Statistical Analysis

Two-way analysis of variance (ANOVA) was used for between-groups analysis using sex and treatment as factors. Estrous cycle stage was not considered as all females were in the same stage when behavioral testing started. Statistical significance was set at p < 0.05. Data analyses were carried out using GraphPad Prism Version 6 (GraphPad Software Inc., San Diego, CA, USA).

Results

Animals that received EE or no enrichment during PND 21–77 will be referred to as “early group” while animals that received EE or no enrichment during adulthood (PND 78–134) will be referred as “late group.”

Females Displayed Higher Locomotion Compared to Males in Early and Late EE Groups

We used the OFT to determine the baseline locomotor activity for each animal. We observed a significant main effect of sex and a significant main effect of EE exposure with no interactions. Females displayed a higher locomotor activity than males, both for the early EE and late EE groups (Two-Way ANOVA: F(1,38) = 11.37, p < 0.01; Figure 2A and F(1,39) = 12.30, p < 0.01; Figure 2B, respectively). For the early EE group, a main effect of enrichment treatment was observed (F(1,56) = 8.22, p < 0.01) revealed by a lower locomotor activity in the males with enrichment than the non-enriched counterparts (p = 0.05).

FIGURE 2
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Figure 2. Distance traveled in millimeters as measured by free movement in the open field test (OFT). (A) Females showed a higher locomotion compared to males in early environmental enrichment (EE). A main effect of treatment was observed for which enriched males have a reduced distance traveled than non-enriched males in the early group. (B) Females showed a higher locomotion compared to males in late EE. No effects of treatment were observed. (C) There were no differences in time in the center of the arena between any of the groups for early EE. (D) Late non-enriched males showed a decrease in time in the center of the arena compared to enriched males, suggesting increased anxiety compared to enriched groups. A similar non-significant pattern was observed for the females. For all groups n = 9–12. Two-way analysis of variance (ANOVA), ***p < 0.001, **p < 0.01 for this and all subsequent figures data presented as mean ± standard error of the mean (SEM).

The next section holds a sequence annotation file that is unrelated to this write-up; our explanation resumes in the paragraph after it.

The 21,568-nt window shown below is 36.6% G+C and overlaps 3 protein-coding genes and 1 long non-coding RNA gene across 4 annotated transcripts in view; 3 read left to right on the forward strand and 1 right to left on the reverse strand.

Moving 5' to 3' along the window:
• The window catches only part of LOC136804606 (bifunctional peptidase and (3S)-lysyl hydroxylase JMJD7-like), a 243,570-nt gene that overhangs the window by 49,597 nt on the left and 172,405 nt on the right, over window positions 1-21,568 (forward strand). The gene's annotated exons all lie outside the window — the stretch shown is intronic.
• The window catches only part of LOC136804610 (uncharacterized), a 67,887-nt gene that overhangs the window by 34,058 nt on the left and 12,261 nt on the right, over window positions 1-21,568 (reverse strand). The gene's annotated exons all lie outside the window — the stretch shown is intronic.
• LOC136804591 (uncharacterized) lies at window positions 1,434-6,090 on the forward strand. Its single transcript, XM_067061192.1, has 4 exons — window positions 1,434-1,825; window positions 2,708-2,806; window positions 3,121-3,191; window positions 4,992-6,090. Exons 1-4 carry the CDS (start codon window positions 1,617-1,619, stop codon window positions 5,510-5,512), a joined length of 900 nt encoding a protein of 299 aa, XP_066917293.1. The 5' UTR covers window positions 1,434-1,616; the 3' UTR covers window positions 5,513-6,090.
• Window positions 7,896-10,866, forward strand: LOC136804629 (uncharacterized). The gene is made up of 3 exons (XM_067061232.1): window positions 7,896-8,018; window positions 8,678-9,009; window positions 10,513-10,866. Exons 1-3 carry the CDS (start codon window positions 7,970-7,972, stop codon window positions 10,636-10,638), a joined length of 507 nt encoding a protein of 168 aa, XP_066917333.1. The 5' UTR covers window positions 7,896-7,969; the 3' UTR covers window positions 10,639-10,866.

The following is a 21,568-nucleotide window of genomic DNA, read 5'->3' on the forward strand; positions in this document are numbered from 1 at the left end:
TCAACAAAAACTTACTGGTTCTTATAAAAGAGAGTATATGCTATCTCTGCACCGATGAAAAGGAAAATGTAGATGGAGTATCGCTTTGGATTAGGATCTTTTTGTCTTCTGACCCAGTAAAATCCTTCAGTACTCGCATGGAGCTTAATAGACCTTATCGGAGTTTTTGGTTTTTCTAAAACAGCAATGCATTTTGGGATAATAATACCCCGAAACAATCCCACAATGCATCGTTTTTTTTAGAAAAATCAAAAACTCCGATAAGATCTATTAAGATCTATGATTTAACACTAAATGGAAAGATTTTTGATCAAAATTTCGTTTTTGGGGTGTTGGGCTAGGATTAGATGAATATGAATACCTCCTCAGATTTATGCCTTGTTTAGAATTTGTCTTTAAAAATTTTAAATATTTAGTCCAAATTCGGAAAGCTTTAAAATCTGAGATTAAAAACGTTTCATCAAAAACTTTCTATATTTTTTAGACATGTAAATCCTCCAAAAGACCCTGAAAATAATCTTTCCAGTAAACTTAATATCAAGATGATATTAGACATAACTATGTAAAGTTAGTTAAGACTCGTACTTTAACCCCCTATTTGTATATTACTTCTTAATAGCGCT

Late EE Increased Time Spent in the Center of the Open Field

Time in the center in the OFT was used as an indicator of anxiety. Animals that spent more time in the center, were considered to show less anxiety. There were no differences for time in the center in the early group, either by sex or treatment (Figure 2C). However, for the late group, a main effect was found for enrichment treatment (F(1,38) = 16.12, p < 0.01; Figure 2D). Late enrichment increased time in the center for enriched animals, suggesting a decrease in anxiety compared to the non-enriched control group. While qualitatively females in the late group showed a similar pattern as the males, this apparent difference was not significant.